Two days ago, I discussed two of my “first” experiences using the Internet. Well, today, want to talk about “my first colonoscopy”. For men and women, this is an important procedure that a healthcare provider uses to view the entire colon to see if there are any problems.

Some months ago, I had canceled my first outpatient appointment. A high percentage of people cancel the first time. You can guess why!

Although you only have to do this procedure once every ten years after age 50, one has to get up the nerve, and overcome being a chicken. I guess I over came this, and set up my appointment for yesterday. I arrived at my doctors office with my wife at 6:50 a.m. for a 7.30 appointment. By 9:15, my wife was driving me home with great results.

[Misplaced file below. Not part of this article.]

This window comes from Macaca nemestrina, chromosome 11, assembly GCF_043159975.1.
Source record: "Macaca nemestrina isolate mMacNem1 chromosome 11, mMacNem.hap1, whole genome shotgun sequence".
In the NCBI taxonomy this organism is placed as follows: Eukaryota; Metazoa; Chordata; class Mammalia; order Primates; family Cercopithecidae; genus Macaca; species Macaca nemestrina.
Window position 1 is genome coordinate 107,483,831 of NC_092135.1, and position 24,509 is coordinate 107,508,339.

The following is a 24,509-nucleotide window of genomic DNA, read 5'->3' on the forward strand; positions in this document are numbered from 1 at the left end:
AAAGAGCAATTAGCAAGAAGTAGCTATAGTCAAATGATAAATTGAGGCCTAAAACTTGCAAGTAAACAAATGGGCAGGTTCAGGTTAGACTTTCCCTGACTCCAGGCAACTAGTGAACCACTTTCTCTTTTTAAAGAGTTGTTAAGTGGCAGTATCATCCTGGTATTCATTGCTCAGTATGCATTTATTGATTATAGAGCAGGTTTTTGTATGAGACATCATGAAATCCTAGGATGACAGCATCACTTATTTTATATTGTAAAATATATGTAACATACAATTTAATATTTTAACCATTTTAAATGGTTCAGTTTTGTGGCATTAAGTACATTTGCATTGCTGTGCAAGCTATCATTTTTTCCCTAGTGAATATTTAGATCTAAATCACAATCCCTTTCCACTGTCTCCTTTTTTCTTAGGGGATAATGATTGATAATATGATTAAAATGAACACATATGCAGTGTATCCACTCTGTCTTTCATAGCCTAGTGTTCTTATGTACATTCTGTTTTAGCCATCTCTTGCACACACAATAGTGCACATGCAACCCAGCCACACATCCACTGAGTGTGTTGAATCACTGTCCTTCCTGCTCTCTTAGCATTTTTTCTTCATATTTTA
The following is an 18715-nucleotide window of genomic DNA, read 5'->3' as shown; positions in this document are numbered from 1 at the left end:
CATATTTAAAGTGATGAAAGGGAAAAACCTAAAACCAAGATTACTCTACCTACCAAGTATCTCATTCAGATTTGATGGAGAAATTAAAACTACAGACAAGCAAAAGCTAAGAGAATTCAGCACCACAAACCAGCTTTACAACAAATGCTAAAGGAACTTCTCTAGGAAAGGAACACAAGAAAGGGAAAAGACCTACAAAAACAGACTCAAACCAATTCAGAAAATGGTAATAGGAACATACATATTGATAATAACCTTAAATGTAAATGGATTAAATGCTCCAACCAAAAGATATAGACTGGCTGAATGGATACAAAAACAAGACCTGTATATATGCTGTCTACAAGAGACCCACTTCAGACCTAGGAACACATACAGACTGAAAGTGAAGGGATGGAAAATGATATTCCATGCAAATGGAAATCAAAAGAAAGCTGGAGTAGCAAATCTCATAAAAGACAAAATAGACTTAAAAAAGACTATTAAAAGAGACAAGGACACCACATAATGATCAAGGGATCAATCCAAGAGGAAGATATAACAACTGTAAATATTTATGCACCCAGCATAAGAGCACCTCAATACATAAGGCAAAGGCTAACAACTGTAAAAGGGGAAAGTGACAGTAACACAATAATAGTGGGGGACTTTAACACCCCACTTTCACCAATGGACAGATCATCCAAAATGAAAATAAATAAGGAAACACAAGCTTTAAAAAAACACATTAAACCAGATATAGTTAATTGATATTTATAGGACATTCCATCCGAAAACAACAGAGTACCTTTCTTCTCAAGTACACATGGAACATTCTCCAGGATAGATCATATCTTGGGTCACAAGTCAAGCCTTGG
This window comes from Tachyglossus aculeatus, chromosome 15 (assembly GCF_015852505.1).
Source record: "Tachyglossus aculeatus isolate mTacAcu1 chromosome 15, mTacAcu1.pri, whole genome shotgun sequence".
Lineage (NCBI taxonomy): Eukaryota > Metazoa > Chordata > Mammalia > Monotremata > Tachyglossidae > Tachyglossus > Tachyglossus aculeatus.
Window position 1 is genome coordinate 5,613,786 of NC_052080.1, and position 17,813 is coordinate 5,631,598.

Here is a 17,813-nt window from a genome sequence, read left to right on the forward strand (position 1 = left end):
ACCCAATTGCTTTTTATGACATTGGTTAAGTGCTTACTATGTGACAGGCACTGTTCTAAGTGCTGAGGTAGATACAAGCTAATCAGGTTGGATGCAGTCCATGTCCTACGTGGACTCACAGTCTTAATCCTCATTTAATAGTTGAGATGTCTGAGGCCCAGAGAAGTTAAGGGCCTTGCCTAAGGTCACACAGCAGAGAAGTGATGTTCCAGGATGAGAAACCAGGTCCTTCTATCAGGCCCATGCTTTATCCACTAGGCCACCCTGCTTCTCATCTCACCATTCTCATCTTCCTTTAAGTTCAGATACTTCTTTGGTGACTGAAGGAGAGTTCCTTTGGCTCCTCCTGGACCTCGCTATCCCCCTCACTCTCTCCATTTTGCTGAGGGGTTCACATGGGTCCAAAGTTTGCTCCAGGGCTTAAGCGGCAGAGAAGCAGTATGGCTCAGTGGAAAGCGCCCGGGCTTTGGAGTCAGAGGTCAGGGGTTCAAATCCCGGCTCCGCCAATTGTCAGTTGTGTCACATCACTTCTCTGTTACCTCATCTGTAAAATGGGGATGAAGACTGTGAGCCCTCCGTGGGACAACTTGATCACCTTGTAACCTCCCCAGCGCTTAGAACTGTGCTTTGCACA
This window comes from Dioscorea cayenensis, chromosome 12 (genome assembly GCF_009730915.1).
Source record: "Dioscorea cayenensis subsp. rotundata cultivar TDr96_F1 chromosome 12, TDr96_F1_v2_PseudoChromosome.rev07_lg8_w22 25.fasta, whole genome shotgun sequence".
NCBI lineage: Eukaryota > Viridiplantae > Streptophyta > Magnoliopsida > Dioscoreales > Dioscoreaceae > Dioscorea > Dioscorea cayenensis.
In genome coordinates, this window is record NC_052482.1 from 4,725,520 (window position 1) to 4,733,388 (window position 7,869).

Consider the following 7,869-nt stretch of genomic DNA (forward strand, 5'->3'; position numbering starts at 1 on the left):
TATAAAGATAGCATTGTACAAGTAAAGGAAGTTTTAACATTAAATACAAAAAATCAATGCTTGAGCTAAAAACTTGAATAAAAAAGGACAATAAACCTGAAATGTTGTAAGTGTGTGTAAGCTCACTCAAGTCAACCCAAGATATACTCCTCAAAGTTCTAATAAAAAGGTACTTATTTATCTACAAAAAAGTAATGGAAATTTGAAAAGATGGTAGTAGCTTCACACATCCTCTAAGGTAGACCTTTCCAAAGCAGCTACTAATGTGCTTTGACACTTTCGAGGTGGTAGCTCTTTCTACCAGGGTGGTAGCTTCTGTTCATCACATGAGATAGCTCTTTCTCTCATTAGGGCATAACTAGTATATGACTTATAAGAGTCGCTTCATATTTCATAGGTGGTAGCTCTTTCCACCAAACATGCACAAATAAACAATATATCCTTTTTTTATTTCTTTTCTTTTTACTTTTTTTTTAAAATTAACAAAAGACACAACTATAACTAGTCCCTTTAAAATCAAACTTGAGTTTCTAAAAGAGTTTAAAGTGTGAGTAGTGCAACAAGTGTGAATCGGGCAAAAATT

I have to admit, I don’t remember a thing about the procedure. I was pleasantly invited into the preparation room, and provided with the hospital’s finest garb, a backwards bath robe. Ricky, the nurse, tried one of my veins to set up an intravenous line, which would be used after I was rolled into “THE” room to sedate me with demerol. He had trouble getting the needle into one vein, so he choose an area further down my arm near my wrist. This took a bit of time, giving one more time to think, “Why am I here?” Furthermore this is, as Ricky said, a very sensitive area. I assure you it was! A half-hour after laying on a bed with the needle in my wrist and dressed for the occasion, I was rolled at about 50 mph into the procedure room. After some hellos and how are you doing from my doctor, I was given some demerol by Kevin (another nurse) and the next thing I remember was waking up about 45 minutes later to my wife’s beautiful face.